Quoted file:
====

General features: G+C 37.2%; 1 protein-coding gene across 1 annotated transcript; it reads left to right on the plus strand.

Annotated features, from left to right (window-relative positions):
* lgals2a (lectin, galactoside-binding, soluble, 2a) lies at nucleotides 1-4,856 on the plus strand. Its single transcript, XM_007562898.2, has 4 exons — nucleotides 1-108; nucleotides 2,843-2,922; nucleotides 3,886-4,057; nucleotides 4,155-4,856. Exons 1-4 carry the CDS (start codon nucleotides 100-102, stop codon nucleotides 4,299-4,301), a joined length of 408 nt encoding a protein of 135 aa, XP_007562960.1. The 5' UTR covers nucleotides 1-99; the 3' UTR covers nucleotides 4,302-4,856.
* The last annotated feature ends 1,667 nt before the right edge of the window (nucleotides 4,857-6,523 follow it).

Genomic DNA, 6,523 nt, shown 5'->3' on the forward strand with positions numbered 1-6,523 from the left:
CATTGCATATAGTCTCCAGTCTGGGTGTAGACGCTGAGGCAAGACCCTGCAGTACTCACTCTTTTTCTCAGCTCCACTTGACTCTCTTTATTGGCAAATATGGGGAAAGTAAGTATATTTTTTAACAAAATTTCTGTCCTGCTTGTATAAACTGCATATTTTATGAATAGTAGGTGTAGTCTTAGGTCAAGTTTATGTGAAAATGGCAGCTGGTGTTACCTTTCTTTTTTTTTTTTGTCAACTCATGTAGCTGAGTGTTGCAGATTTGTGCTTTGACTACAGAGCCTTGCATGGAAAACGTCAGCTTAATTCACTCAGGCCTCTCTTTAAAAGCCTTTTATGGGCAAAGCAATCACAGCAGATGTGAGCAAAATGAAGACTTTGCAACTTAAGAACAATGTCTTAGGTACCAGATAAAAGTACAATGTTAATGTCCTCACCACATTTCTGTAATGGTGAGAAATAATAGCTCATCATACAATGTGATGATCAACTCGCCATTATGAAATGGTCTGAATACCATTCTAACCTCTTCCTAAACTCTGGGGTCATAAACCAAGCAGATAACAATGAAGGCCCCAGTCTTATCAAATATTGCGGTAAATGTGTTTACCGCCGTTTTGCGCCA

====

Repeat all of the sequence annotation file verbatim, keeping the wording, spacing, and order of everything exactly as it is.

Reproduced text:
General features: G+C 37.2%; 1 protein-coding gene across 1 annotated transcript; it reads left to right on the plus strand.

Annotated features, from left to right (window-relative positions):
* lgals2a (lectin, galactoside-binding, soluble, 2a) lies at nucleotides 1-4,856 on the plus strand. Its single transcript, XM_007562898.2, has 4 exons — nucleotides 1-108; nucleotides 2,843-2,922; nucleotides 3,886-4,057; nucleotides 4,155-4,856. Exons 1-4 carry the CDS (start codon nucleotides 100-102, stop codon nucleotides 4,299-4,301), a joined length of 408 nt encoding a protein of 135 aa, XP_007562960.1. The 5' UTR covers nucleotides 1-99; the 3' UTR covers nucleotides 4,302-4,856.
* The last annotated feature ends 1,667 nt before the right edge of the window (nucleotides 4,857-6,523 follow it).

Genomic DNA, 6,523 nt, shown 5'->3' on the forward strand with positions numbered 1-6,523 from the left:
CATTGCATATAGTCTCCAGTCTGGGTGTAGACGCTGAGGCAAGACCCTGCAGTACTCACTCTTTTTCTCAGCTCCACTTGACTCTCTTTATTGGCAAATATGGGGAAAGTAAGTATATTTTTTAACAAAATTTCTGTCCTGCTTGTATAAACTGCATATTTTATGAATAGTAGGTGTAGTCTTAGGTCAAGTTTATGTGAAAATGGCAGCTGGTGTTACCTTTCTTTTTTTTTTTTGTCAACTCATGTAGCTGAGTGTTGCAGATTTGTGCTTTGACTACAGAGCCTTGCATGGAAAACGTCAGCTTAATTCACTCAGGCCTCTCTTTAAAAGCCTTTTATGGGCAAAGCAATCACAGCAGATGTGAGCAAAATGAAGACTTTGCAACTTAAGAACAATGTCTTAGGTACCAGATAAAAGTACAATGTTAATGTCCTCACCACATTTCTGTAATGGTGAGAAATAATAGCTCATCATACAATGTGATGATCAACTCGCCATTATGAAATGGTCTGAATACCATTCTAACCTCTTCCTAAACTCTGGGGTCATAAACCAAGCAGATAACAATGAAGGCCCCAGTCTTATCAAATATTGCGGTAAATGTGTTTACCGCCGTTTTGCGCCA